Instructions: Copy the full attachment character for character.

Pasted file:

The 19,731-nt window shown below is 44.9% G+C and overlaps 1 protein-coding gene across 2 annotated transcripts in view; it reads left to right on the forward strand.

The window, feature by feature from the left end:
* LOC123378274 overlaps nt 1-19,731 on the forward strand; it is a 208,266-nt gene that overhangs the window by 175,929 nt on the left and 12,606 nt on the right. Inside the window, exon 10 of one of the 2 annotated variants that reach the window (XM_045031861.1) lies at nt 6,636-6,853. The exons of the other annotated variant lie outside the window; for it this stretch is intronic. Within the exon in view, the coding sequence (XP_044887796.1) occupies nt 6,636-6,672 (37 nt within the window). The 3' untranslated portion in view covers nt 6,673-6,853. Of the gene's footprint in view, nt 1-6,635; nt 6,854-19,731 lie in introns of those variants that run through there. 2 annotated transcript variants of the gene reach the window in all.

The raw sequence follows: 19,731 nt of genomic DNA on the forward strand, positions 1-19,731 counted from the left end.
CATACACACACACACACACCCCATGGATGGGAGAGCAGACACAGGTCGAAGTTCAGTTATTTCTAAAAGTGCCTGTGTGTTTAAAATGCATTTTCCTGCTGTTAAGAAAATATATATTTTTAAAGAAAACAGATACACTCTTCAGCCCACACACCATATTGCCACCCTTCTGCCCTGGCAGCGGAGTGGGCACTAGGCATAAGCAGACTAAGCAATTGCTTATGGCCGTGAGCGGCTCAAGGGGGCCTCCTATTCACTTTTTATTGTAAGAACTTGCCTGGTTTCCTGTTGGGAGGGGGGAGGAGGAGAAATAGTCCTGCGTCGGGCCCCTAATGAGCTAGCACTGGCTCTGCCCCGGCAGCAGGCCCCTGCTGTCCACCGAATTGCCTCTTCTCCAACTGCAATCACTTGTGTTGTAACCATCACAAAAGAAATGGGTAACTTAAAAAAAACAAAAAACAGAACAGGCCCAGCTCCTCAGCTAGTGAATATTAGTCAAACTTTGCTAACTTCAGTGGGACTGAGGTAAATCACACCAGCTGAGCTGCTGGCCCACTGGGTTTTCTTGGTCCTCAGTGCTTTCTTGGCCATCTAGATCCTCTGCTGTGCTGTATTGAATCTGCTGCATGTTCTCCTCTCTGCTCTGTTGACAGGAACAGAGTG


The 19,731-nt window shown below is 44.9% G+C and overlaps 1 protein-coding gene across 2 annotated transcripts in view; it reads left to right on the forward strand.

The window, feature by feature from the left end:
* LOC123378274 overlaps nt 1-19,731 on the forward strand; it is a 208,266-nt gene that overhangs the window by 175,929 nt on the left and 12,606 nt on the right. Inside the window, exon 10 of one of the 2 annotated variants that reach the window (XM_045031861.1) lies at nt 6,636-6,853. The exons of the other annotated variant lie outside the window; for it this stretch is intronic. Within the exon in view, the coding sequence (XP_044887796.1) occupies nt 6,636-6,672 (37 nt within the window). The 3' untranslated portion in view covers nt 6,673-6,853. Of the gene's footprint in view, nt 1-6,635; nt 6,854-19,731 lie in introns of those variants that run through there. 2 annotated transcript variants of the gene reach the window in all.

The raw sequence follows: 19,731 nt of genomic DNA on the forward strand, positions 1-19,731 counted from the left end.
CATACACACACACACACACCCCATGGATGGGAGAGCAGACACAGGTCGAAGTTCAGTTATTTCTAAAAGTGCCTGTGTGTTTAAAATGCATTTTCCTGCTGTTAAGAAAATATATATTTTTAAAGAAAACAGATACACTCTTCAGCCCACACACCATATTGCCACCCTTCTGCCCTGGCAGCGGAGTGGGCACTAGGCATAAGCAGACTAAGCAATTGCTTATGGCCGTGAGCGGCTCAAGGGGGCCTCCTATTCACTTTTTATTGTAAGAACTTGCCTGGTTTCCTGTTGGGAGGGGGGAGGAGGAGAAATAGTCCTGCGTCGGGCCCCTAATGAGCTAGCACTGGCTCTGCCCCGGCAGCAGGCCCCTGCTGTCCACCGAATTGCCTCTTCTCCAACTGCAATCACTTGTGTTGTAACCATCACAAAAGAAATGGGTAACTTAAAAAAAACAAAAAACAGAACAGGCCCAGCTCCTCAGCTAGTGAATATTAGTCAAACTTTGCTAACTTCAGTGGGACTGAGGTAAATCACACCAGCTGAGCTGCTGGCCCACTGGGTTTTCTTGGTCCTCAGTGCTTTCTTGGCCATCTAGATCCTCTGCTGTGCTGTATTGAATCTGCTGCATGTTCTCCTCTCTGCTCTGTTGACAGGAACAGAGTG